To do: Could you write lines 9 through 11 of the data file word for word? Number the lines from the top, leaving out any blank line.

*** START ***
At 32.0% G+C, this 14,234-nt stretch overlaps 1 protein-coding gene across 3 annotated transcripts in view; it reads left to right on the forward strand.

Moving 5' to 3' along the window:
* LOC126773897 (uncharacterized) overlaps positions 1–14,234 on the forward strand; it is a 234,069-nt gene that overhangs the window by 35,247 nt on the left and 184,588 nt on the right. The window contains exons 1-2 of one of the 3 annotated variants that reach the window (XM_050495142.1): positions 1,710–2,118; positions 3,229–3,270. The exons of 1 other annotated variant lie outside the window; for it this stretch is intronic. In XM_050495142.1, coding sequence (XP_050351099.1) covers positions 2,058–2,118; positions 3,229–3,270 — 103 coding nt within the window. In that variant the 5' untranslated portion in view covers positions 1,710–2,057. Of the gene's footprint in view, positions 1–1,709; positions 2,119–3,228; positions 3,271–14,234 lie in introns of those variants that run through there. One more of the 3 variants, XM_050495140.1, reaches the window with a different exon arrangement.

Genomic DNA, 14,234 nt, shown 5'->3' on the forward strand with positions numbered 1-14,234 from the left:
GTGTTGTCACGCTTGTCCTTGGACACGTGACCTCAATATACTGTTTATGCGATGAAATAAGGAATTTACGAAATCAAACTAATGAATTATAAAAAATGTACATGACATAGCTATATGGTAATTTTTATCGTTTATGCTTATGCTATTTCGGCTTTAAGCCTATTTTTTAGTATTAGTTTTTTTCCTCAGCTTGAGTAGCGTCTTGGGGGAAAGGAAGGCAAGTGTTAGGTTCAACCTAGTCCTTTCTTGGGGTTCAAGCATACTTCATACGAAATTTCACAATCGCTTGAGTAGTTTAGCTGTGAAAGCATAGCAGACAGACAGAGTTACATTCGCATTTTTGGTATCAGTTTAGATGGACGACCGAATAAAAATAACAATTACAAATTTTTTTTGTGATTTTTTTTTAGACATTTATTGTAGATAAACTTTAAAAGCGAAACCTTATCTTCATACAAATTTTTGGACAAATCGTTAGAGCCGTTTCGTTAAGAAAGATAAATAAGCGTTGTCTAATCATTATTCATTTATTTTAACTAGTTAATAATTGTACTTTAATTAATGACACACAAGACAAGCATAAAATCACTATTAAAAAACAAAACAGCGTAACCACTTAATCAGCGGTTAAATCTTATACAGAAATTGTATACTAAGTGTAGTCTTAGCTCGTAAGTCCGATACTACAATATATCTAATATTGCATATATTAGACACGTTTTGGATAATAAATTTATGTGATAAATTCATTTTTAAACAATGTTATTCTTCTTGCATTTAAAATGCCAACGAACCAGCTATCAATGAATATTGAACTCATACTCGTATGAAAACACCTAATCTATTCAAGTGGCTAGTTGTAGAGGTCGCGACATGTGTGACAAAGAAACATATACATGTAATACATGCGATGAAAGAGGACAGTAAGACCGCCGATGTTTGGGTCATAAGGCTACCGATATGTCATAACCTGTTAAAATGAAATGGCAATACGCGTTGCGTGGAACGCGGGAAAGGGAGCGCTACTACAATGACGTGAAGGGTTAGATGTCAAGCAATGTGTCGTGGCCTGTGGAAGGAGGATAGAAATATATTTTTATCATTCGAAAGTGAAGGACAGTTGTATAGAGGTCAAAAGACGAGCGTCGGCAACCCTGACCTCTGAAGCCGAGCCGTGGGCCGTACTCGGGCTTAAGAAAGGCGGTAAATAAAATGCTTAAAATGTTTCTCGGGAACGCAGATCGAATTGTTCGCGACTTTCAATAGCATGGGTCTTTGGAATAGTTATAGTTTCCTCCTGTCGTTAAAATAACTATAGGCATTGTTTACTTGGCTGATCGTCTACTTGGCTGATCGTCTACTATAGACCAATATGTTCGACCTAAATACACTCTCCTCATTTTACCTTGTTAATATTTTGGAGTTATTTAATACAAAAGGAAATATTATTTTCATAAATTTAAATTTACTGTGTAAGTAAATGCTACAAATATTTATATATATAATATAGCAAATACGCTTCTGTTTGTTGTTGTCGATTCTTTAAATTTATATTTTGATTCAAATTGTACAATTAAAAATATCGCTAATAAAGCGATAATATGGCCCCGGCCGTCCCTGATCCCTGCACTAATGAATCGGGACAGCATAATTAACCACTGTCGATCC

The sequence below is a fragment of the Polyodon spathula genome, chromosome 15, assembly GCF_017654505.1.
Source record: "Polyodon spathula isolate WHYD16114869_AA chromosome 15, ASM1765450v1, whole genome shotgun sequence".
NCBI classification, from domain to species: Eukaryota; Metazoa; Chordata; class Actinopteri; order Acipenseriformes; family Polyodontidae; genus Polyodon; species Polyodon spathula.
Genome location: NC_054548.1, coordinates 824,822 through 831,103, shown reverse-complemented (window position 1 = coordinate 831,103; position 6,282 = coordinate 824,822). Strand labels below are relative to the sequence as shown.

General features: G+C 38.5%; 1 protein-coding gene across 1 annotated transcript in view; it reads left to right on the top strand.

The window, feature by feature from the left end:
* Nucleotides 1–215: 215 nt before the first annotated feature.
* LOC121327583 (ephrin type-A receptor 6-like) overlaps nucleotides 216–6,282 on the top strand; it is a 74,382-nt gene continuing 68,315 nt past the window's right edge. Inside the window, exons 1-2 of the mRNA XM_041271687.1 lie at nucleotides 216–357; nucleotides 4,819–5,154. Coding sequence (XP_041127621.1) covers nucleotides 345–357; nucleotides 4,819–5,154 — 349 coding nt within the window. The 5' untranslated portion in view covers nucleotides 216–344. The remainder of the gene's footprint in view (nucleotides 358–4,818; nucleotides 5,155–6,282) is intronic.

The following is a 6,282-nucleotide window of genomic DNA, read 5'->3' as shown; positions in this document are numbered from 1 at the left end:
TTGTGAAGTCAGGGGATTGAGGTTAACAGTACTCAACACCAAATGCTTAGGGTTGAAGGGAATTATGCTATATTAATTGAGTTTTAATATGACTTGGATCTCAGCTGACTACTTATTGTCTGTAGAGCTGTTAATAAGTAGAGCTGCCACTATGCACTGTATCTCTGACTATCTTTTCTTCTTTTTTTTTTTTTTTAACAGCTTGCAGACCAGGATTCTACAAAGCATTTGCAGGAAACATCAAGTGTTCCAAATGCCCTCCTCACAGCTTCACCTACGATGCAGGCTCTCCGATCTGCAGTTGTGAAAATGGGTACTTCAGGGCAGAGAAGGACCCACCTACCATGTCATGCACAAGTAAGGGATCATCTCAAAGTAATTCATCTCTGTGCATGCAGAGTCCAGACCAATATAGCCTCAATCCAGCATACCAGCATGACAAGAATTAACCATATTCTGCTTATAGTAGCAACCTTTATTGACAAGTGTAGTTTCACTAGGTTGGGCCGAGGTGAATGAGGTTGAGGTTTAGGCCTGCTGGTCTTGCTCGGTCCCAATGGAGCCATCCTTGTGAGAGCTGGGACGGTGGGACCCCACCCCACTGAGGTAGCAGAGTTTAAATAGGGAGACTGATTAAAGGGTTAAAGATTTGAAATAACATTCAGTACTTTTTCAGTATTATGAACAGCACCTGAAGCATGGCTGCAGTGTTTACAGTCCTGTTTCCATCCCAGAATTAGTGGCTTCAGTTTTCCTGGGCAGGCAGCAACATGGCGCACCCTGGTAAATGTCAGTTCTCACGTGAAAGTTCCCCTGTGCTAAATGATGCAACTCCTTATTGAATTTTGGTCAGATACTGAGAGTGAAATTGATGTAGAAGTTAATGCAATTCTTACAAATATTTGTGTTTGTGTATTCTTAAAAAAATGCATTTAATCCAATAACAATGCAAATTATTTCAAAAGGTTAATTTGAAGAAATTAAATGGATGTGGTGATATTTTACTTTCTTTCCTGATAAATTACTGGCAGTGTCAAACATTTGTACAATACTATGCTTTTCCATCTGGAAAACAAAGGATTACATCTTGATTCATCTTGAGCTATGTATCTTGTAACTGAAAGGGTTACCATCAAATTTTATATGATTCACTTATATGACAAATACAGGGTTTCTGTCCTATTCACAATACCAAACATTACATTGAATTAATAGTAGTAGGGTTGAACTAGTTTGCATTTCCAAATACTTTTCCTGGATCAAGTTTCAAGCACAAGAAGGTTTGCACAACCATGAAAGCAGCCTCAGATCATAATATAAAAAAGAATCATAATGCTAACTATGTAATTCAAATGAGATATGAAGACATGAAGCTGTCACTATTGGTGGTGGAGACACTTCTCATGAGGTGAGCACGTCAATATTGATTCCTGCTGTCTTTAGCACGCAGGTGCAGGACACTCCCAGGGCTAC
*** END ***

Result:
Genome location: NC_054548.1, coordinates 824,822 through 831,103, shown reverse-complemented (window position 1 = coordinate 831,103; position 6,282 = coordinate 824,822). Strand labels below are relative to the sequence as shown.

General features: G+C 38.5%; 1 protein-coding gene across 1 annotated transcript in view; it reads left to right on the top strand.

The window, feature by feature from the left end: